Wednesday, December 8

Unless New Zealand wants to be a ‘fortress’, it must engage more with kiwis abroad | Elle hunt


WWhat does a New Zealander do outside of New Zealand? An accent (which can be lost) or a passport (which can be bought)? Is it a set of irrevocable rights, an identity that anyone can claim and no one can question? Or does it depend on how often you return?

What if you don’t know when you’ll be coming home?

If it sounds like a thought experiment, it’s one that Jacinda Ardern’s government is under increasing pressure to commit to. For the last 18 months of the pandemic, New Zealand has been largely off-limits to international visitors, including citizens residing abroad.

I was lucky enough to return just before Christmas, on the hiatus before the UK variant stormed the world. Since then, the barriers to entering Aotearoa from abroad have become immense. Some are necessary to protect public health and commendable as part of Ardern’s best practice pandemic response; others are the result of systems and policies that could be improved. All are experienced unevenly in line with social and economic inequality.

But the bottom line is that New Zealanders abroad, believed to be 1 million, at least before the pandemic, have been prevented from returning home, and to some extent by their government. In particular, the reservation system for quarantined hotels, where the demand for rooms far exceeds their availability, although thousands are empty – has been a constant source of frustration.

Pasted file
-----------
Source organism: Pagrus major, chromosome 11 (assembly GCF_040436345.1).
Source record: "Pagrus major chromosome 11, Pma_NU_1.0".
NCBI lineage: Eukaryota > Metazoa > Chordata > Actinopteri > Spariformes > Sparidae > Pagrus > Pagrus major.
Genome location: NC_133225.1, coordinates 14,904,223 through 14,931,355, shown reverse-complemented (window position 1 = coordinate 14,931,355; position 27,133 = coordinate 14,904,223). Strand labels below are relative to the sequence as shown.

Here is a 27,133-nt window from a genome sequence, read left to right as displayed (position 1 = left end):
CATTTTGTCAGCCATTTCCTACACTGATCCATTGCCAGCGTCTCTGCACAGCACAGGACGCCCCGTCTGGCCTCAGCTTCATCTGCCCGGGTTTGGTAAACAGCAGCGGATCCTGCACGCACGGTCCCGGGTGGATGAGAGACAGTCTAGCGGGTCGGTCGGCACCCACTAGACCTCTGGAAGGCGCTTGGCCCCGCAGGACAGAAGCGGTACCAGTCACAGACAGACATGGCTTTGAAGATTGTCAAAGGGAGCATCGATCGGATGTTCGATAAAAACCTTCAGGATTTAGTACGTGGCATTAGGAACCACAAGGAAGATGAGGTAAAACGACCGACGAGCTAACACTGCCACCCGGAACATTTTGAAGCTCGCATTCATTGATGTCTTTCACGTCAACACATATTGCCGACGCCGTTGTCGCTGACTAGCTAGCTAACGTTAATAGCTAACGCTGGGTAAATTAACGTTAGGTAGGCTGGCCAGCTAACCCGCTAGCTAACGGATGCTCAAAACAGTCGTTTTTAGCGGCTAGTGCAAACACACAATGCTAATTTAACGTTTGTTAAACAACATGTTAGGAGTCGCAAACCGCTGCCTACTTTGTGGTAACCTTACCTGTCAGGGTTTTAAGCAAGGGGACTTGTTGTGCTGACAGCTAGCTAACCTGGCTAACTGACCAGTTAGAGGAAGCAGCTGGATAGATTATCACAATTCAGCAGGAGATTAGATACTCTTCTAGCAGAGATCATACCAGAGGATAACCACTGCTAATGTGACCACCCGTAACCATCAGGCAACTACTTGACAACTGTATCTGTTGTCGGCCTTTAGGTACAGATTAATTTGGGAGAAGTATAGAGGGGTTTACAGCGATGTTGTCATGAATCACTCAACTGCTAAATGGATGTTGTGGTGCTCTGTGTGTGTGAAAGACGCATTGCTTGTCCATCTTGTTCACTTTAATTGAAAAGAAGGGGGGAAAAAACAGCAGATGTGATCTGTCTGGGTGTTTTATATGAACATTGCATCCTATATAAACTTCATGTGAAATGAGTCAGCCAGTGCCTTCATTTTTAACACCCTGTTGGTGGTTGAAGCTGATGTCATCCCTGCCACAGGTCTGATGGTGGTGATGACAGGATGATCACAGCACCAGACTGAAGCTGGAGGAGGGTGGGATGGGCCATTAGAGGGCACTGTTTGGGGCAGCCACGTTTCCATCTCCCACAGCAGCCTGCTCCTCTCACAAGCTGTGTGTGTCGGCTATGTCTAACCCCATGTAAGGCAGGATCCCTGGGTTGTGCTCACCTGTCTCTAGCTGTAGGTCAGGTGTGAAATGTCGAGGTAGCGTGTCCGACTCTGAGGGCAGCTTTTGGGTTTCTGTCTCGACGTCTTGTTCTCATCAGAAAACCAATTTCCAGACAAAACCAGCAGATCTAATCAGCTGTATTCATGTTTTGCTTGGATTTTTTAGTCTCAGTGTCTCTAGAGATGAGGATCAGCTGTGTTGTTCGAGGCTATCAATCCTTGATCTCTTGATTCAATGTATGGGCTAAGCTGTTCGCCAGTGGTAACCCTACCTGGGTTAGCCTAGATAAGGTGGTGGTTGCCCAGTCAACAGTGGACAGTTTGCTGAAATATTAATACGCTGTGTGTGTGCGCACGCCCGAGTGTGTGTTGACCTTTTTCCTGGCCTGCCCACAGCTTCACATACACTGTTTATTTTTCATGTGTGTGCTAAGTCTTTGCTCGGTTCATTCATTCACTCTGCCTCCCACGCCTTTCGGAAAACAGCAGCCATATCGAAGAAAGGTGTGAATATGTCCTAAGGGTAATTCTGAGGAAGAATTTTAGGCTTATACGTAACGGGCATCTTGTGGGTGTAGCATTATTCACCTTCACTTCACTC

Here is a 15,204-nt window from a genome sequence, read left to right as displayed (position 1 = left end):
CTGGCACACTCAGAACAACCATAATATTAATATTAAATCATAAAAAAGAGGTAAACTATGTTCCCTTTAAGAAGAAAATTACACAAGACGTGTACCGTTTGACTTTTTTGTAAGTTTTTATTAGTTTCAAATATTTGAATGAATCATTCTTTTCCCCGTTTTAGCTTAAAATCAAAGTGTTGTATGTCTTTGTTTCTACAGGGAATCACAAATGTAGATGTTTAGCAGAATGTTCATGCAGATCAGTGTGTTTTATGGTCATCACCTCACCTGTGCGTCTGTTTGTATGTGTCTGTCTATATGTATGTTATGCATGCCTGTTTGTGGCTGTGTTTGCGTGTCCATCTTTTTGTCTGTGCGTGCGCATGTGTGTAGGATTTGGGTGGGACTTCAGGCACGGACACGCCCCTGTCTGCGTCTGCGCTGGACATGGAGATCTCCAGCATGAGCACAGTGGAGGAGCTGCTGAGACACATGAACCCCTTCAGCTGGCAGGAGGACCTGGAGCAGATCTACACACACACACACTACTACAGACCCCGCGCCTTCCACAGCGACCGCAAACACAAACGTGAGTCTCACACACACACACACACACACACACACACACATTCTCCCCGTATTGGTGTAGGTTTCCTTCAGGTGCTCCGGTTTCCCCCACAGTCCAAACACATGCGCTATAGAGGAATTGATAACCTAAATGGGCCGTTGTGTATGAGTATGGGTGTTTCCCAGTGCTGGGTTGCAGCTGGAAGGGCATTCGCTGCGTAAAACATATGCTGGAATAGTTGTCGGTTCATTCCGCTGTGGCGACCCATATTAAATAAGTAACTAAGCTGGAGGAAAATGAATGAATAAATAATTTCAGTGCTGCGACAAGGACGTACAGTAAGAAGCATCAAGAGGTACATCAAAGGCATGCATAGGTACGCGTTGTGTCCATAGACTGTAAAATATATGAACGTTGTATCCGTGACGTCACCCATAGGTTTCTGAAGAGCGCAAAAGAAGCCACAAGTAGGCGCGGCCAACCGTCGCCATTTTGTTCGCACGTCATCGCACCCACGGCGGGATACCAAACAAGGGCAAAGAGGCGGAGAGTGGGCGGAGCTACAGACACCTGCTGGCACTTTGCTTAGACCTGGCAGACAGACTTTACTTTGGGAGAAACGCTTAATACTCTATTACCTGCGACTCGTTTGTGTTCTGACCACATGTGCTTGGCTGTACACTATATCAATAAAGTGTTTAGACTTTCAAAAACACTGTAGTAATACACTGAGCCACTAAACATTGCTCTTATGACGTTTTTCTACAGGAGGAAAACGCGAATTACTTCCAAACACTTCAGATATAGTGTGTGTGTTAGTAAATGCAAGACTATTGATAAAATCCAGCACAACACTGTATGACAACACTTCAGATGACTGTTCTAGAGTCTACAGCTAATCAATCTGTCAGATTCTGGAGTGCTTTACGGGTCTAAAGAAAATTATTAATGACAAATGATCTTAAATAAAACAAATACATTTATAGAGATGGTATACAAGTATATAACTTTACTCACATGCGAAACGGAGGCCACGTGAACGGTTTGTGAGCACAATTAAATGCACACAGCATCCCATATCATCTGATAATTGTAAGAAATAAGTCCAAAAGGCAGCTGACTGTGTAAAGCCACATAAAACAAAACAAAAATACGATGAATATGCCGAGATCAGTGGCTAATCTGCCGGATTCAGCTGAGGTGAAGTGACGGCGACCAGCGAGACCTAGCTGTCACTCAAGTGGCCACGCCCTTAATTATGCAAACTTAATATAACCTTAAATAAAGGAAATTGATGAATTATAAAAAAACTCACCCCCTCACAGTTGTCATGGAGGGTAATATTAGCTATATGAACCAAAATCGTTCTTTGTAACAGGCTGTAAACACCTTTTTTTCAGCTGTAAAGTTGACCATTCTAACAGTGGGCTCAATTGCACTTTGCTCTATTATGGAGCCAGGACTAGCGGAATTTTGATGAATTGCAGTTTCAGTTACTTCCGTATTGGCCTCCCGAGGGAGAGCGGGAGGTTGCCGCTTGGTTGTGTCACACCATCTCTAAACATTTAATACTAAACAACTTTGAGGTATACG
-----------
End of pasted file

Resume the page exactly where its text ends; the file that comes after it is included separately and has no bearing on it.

For months, the only way to secure a place has been “cheat” by using a bot to refresh the page faster than a person can. This week, the government finally responded to the criticism, introducing a random queue to make the reservation more transparent and equitable. But how journalist David Farrier foundBy joining the “virtual lobby” to find 15,000 people lined up in front of it, the new system does not address the supply problem.

Decisions from above about who to make room for have added to the sense of injustice. A New Zealand woman in El Salvador with a high-risk pregnancy and little time to fly was rejected a emergency place quarantined six times, and only succeeded after initiate legal action Against the government. The Wiggles, and the cast and crew of The Lion King theater show had been greeted through.

The Ardern government was right to stop international arrivals early last year, just as it is correct to manage them carefully now. But his apparent lack of care and compassion for New Zealanders abroad, plus a heated public debate about their “right to return,” which Ardern has done little to calm, has led many to feel alienated from their national identity.

Now the question of New Zealand’s relationship with its diaspora is squarely at hand, and the government is considering a law change that will either assert its claim to the country from afar or, if it does not pass, consolidate them as second-class citizens. .